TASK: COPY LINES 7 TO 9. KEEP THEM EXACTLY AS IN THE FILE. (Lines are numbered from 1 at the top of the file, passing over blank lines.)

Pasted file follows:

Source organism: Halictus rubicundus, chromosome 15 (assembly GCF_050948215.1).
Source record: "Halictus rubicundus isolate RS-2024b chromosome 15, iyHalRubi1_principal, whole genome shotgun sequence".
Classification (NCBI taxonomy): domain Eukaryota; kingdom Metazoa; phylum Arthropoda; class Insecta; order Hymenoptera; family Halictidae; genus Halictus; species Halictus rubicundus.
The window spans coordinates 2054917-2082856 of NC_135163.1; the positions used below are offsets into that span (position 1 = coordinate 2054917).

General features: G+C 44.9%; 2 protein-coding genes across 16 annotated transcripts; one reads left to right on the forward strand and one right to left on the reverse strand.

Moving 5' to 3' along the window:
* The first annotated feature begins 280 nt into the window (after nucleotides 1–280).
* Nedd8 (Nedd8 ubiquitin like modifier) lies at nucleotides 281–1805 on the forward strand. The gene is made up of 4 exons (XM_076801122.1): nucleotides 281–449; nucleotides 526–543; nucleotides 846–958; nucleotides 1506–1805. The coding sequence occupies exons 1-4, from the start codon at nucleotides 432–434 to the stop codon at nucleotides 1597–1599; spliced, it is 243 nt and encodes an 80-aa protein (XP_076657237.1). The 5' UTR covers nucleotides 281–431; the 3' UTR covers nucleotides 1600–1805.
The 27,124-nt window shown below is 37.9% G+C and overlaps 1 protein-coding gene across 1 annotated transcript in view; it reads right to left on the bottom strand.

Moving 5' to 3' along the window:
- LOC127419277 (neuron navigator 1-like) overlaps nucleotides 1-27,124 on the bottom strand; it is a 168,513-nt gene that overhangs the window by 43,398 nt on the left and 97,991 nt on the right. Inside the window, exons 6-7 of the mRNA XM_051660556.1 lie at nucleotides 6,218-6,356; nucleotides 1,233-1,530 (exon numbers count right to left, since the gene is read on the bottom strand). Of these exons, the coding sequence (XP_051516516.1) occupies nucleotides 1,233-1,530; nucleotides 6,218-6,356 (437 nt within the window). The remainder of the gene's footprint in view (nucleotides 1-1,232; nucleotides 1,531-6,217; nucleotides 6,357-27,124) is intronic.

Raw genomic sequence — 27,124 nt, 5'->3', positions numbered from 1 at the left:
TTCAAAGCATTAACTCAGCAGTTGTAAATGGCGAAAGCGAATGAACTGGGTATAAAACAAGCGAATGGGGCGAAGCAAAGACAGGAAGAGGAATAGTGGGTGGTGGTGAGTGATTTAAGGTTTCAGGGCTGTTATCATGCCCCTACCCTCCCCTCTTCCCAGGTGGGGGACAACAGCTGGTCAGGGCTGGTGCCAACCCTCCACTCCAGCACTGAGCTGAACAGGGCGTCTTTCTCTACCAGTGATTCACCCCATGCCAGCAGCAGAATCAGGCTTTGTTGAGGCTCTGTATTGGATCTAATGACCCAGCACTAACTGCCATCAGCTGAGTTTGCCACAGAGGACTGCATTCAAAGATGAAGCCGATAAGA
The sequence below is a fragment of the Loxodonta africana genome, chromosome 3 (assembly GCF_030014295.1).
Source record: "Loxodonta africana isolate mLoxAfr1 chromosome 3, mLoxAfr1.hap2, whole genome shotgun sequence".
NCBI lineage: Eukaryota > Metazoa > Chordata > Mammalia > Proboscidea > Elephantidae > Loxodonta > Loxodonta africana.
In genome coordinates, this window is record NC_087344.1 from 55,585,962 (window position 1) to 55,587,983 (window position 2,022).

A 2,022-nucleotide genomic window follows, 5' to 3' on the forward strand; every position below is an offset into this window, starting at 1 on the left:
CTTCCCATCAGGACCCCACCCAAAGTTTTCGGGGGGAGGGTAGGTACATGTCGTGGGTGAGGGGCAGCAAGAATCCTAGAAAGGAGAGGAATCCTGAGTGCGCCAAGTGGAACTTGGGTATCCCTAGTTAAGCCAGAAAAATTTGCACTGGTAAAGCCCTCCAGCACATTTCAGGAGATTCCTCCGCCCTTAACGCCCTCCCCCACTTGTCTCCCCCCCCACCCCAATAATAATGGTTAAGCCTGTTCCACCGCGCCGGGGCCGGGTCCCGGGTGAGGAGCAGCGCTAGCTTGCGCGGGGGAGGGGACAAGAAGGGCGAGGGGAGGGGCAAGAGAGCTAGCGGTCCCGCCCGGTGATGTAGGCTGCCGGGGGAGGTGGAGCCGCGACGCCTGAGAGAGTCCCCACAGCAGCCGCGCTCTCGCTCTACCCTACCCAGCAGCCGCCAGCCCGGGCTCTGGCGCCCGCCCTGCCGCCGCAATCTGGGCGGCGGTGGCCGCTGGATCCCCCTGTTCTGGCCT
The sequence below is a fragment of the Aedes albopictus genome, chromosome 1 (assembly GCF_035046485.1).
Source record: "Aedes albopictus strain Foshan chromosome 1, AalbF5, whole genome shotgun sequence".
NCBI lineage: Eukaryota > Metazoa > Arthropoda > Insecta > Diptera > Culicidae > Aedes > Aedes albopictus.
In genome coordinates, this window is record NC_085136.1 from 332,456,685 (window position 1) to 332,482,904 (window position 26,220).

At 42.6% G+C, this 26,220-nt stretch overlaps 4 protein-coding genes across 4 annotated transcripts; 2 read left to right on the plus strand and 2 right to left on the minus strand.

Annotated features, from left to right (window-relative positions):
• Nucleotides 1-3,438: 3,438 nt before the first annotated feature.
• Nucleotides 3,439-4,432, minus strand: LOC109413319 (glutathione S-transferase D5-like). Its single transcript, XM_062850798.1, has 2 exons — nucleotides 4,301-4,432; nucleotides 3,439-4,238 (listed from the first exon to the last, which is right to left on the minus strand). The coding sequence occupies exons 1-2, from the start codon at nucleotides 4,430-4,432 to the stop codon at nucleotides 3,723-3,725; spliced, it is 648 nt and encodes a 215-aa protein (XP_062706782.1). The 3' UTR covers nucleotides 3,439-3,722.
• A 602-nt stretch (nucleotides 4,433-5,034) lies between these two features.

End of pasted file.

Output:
* The first annotated feature begins 280 nt into the window (after nucleotides 1–280).
* Nedd8 (Nedd8 ubiquitin like modifier) lies at nucleotides 281–1805 on the forward strand. The gene is made up of 4 exons (XM_076801122.1): nucleotides 281–449; nucleotides 526–543; nucleotides 846–958; nucleotides 1506–1805. The coding sequence occupies exons 1-4, from the start codon at nucleotides 432–434 to the stop codon at nucleotides 1597–1599; spliced, it is 243 nt and encodes an 80-aa protein (XP_076657237.1). The 5' UTR covers nucleotides 281–431; the 3' UTR covers nucleotides 1600–1805.
The 27,124-nt window shown below is 37.9% G+C and overlaps 1 protein-coding gene across 1 annotated transcript in view; it reads right to left on the bottom strand.